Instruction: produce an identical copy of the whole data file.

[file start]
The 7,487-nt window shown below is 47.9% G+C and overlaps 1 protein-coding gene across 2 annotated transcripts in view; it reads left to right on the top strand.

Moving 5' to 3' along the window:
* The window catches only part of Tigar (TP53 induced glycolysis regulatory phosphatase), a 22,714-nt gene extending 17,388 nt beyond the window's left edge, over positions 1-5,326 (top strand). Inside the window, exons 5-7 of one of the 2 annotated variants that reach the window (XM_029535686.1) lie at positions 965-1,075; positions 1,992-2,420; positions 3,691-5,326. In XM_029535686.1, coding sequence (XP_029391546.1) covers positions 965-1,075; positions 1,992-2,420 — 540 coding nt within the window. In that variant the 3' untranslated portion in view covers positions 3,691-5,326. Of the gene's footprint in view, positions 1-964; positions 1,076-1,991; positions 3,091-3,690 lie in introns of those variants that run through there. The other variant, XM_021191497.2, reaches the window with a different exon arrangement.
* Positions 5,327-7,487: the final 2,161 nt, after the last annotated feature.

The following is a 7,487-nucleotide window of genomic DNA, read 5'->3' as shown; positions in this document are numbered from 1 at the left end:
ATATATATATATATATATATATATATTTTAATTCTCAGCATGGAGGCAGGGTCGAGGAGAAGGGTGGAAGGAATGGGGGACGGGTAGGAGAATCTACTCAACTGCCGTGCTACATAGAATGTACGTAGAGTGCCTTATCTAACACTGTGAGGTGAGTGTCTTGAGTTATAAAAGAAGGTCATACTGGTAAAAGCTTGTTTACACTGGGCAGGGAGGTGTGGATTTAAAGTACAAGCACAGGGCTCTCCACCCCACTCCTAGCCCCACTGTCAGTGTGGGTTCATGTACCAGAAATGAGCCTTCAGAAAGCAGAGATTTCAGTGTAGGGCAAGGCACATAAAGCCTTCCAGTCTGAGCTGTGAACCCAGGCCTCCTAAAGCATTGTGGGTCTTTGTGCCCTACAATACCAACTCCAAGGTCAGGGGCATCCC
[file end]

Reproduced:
The 7,487-nt window shown below is 47.9% G+C and overlaps 1 protein-coding gene across 2 annotated transcripts in view; it reads left to right on the top strand.

Moving 5' to 3' along the window:
* The window catches only part of Tigar (TP53 induced glycolysis regulatory phosphatase), a 22,714-nt gene extending 17,388 nt beyond the window's left edge, over positions 1-5,326 (top strand). Inside the window, exons 5-7 of one of the 2 annotated variants that reach the window (XM_029535686.1) lie at positions 965-1,075; positions 1,992-2,420; positions 3,691-5,326. In XM_029535686.1, coding sequence (XP_029391546.1) covers positions 965-1,075; positions 1,992-2,420 — 540 coding nt within the window. In that variant the 3' untranslated portion in view covers positions 3,691-5,326. Of the gene's footprint in view, positions 1-964; positions 1,076-1,991; positions 3,091-3,690 lie in introns of those variants that run through there. The other variant, XM_021191497.2, reaches the window with a different exon arrangement.
* Positions 5,327-7,487: the final 2,161 nt, after the last annotated feature.

The following is a 7,487-nucleotide window of genomic DNA, read 5'->3' as shown; positions in this document are numbered from 1 at the left end:
ATATATATATATATATATATATATATTTTAATTCTCAGCATGGAGGCAGGGTCGAGGAGAAGGGTGGAAGGAATGGGGGACGGGTAGGAGAATCTACTCAACTGCCGTGCTACATAGAATGTACGTAGAGTGCCTTATCTAACACTGTGAGGTGAGTGTCTTGAGTTATAAAAGAAGGTCATACTGGTAAAAGCTTGTTTACACTGGGCAGGGAGGTGTGGATTTAAAGTACAAGCACAGGGCTCTCCACCCCACTCCTAGCCCCACTGTCAGTGTGGGTTCATGTACCAGAAATGAGCCTTCAGAAAGCAGAGATTTCAGTGTAGGGCAAGGCACATAAAGCCTTCCAGTCTGAGCTGTGAACCCAGGCCTCCTAAAGCATTGTGGGTCTTTGTGCCCTACAATACCAACTCCAAGGTCAGGGGCATCCC